“I had a patient that I took care of for many years who became kind of like family. He was the first person I called when I passed my nursing boards. And he got me a very pretty lanyard because he wanted me to have something beautiful to display my RN badge.” —Jessica W.
When we pour out extra appreciation for our health care professionals, it makes them feel even better about doing what they do.
“I have stressed the importance of doing everything a family should do to stay safe and well. I will end most encounters with ‘please stay safe.’ Only in this time have I noticed families hope the same for me. Which always brings me hope.” —Aaron M.
“I’ve had family call at 8:00 to cheer and thank me, and my grandma sent me a handwritten thank-you with some cash. I keep forgetting that patients can’t see me smiling under my masks. I made a comment about it to a patient and he said, ‘I can hear your smile in your voice.’ It just made me feel like we made a connection in that moment, despite enhanced isolation and PPE.” —Aimee B.
Keep in mind that effusive labels feel awkward and uncomfortable to many health care professionals. They’d rather be noticed and appreciated as regular, everyday people working hard on behalf of those they care for.
“I enjoy personal feedback from patients, but I find the public adulation of health care workers as ‘heroes’ or ‘angels’ extremely uncomfortable. I don’t work with anyone who thinks of themselves that way.” —Ryan S.
“I became a hospice nurse to care for people. It’s that simple. Not a hero or angel—but if someone wants me to be an angel as they are confused and near the end of life, I’ll be that for them. I’ll always remember one of my patients waking up and looking at me wide-eyed and saying very clearly, ‘Are you an angel?’ I said, ‘You bet.’” —Tracy R.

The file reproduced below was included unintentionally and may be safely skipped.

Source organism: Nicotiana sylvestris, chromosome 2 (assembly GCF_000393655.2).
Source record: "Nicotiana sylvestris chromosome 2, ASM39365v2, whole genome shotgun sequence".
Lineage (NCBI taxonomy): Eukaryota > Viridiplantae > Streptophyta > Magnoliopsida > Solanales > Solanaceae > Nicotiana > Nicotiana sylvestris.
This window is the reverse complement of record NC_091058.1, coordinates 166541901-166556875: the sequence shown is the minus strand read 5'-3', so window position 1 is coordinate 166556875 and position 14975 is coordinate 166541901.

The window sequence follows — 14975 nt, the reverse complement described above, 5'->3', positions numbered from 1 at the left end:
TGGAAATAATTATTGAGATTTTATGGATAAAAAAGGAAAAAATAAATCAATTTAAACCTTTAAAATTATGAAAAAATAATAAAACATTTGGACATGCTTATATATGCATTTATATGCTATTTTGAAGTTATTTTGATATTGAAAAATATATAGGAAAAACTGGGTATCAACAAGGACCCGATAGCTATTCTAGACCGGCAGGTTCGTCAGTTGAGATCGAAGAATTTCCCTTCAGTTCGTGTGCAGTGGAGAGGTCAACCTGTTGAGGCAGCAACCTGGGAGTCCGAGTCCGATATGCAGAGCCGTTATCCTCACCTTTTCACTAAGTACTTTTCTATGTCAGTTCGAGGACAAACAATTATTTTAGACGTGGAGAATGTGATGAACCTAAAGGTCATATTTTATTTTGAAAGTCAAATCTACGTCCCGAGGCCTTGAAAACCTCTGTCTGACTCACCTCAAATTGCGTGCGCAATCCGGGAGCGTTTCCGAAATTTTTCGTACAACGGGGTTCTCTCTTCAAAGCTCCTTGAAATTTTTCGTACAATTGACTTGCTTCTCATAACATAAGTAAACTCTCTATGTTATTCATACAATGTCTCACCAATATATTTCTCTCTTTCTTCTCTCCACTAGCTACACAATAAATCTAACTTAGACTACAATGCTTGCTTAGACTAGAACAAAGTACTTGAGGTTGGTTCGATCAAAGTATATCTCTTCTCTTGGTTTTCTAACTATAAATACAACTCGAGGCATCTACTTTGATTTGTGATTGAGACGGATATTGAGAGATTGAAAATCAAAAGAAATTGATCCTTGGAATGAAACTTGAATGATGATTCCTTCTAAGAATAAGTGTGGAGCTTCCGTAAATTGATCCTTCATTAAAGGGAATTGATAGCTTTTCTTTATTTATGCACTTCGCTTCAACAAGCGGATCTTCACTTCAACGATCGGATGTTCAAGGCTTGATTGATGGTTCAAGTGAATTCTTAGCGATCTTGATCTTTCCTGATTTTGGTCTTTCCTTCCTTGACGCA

“I’m not crazy about the term ‘hero’ to describe healthcare workers. I think what’s notable about nurses in particular is that we are hired to look out for you…in the little ways and the big ways. Nurses help you to the bathroom when you’re too weak, notice if you haven’t eaten all day, hold your hand during scary procedures, consult social work when they learn your housing situation is tenuous, speak up for you, tell you about resources in your community that might help you. I guess I’d prefer appreciation that recognizes that in order to be a good nurse, you have to put your humanity into it. Which can be really taxing sometimes.” —Carolyn P.
Seeing patients get better and return to the lives they love is usually the best thanks a health care professional can receive. Still, it’s nice to get the occasional verbal, written, or delicious expression of gratitude, too. When you give or send one, you’re doing your part to take care of the dedicated pros who take care of all of us.